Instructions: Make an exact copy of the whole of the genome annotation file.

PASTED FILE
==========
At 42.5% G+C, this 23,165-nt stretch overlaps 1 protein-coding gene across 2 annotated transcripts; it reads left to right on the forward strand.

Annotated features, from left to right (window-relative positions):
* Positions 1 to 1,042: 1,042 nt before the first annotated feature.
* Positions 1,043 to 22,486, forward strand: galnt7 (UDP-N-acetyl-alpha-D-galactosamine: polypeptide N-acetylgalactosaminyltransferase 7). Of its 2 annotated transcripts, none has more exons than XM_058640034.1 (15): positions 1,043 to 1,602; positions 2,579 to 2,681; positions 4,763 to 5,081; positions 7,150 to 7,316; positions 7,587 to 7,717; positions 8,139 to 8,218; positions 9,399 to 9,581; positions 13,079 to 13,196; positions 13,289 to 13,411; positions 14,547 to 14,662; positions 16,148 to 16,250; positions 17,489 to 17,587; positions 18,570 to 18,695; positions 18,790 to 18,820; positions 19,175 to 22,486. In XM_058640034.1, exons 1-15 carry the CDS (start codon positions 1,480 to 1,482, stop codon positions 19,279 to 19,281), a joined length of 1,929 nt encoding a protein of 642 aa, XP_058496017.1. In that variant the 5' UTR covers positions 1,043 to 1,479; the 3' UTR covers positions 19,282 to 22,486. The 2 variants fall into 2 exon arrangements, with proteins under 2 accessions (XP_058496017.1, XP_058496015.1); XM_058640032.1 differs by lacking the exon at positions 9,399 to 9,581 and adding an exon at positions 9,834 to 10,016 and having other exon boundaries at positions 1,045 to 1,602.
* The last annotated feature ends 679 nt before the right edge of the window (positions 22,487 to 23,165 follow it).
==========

At 42.5% G+C, this 23,165-nt stretch overlaps 1 protein-coding gene across 2 annotated transcripts; it reads left to right on the forward strand.

Annotated features, from left to right (window-relative positions):
* Positions 1 to 1,042: 1,042 nt before the first annotated feature.
* Positions 1,043 to 22,486, forward strand: galnt7 (UDP-N-acetyl-alpha-D-galactosamine: polypeptide N-acetylgalactosaminyltransferase 7). Of its 2 annotated transcripts, none has more exons than XM_058640034.1 (15): positions 1,043 to 1,602; positions 2,579 to 2,681; positions 4,763 to 5,081; positions 7,150 to 7,316; positions 7,587 to 7,717; positions 8,139 to 8,218; positions 9,399 to 9,581; positions 13,079 to 13,196; positions 13,289 to 13,411; positions 14,547 to 14,662; positions 16,148 to 16,250; positions 17,489 to 17,587; positions 18,570 to 18,695; positions 18,790 to 18,820; positions 19,175 to 22,486. In XM_058640034.1, exons 1-15 carry the CDS (start codon positions 1,480 to 1,482, stop codon positions 19,279 to 19,281), a joined length of 1,929 nt encoding a protein of 642 aa, XP_058496017.1. In that variant the 5' UTR covers positions 1,043 to 1,479; the 3' UTR covers positions 19,282 to 22,486. The 2 variants fall into 2 exon arrangements, with proteins under 2 accessions (XP_058496017.1, XP_058496015.1); XM_058640032.1 differs by lacking the exon at positions 9,399 to 9,581 and adding an exon at positions 9,834 to 10,016 and having other exon boundaries at positions 1,045 to 1,602.
* The last annotated feature ends 679 nt before the right edge of the window (positions 22,487 to 23,165 follow it).